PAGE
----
Going to college is a big decision – one likely made with the support of others. That support can come from many places, most often someone close to you. I’ve had the privilege of interviewing several students at Rasmussen College. Many tell me they lean on their family for support, which has become a big part of their success.
Take 47-year-old Karla Plante of Fargo, N. Dak., for example. With the help of her husband, Plante says she completed her Accounting Associate’s degree online this past summer. Not only did he encourage the mother of two to go back to school, but he continued to motivate her along the way with both words and actions.
“He said he admires me for being able to adapt to change and wanting to go further in my life,” said Plante. “I tear up thinking about it because I love him so much.” From the very beginning, Plante says she made her husband a part of her college experience. She asked him to review her assignments, which Plante says was a huge help. Her husband also understood the importance of study time, which wasn’t always easy to find with two kids in the house.
“My husband would take the kids out for a few hours when I needed to work on assignments,” said Plante. “I got peace and quiet.”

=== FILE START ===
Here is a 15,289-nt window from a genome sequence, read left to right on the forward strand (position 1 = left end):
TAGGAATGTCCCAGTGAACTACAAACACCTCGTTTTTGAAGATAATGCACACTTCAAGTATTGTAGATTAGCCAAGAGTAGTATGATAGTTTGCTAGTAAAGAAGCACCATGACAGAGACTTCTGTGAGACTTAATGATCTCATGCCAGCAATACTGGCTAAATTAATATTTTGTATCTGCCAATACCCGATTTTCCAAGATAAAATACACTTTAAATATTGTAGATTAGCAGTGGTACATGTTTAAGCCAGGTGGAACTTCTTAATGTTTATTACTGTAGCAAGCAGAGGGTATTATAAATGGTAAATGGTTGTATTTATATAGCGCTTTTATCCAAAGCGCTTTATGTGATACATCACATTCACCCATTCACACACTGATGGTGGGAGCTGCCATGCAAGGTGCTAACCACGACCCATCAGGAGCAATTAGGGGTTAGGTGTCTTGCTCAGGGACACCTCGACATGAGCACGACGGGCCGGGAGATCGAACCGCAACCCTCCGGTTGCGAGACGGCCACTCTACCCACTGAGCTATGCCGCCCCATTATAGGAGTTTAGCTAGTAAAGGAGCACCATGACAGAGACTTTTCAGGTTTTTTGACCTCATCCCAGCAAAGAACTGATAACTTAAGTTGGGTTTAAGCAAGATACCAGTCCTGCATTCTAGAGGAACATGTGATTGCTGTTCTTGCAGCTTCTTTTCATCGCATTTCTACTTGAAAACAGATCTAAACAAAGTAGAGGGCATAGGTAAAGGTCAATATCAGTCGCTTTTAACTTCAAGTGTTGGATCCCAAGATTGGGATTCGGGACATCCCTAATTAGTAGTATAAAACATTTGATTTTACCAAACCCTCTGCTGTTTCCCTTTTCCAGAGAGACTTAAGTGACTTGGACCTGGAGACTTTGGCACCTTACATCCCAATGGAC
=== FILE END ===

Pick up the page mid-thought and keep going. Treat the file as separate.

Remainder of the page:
If you’re a busy mother going back to school, have a conversation with your family. Let your spouse and children know what you need to succeed in college, whether it’s encouraging words or more help around the house. Explain the time commitment and dedication it takes to earn a college degree, so your family understands how they can best support you.
This applies to single students as well. Turn to your parents or sibling for support. Ask them to proofread your work or something simple like get you up in time for class. Twenty-two-year-old Rasmussen College School of Justice Studies student, Aaron Gelle says he relies on his parents for support.
“If I am struggling, my parents are always there to keep me calm,” said Gelle. “Knowing they are there to turn to if I am having a difficult time with school has been the biggest help.”
How have you made your family apart of your college experience? Share with us in our comments section below.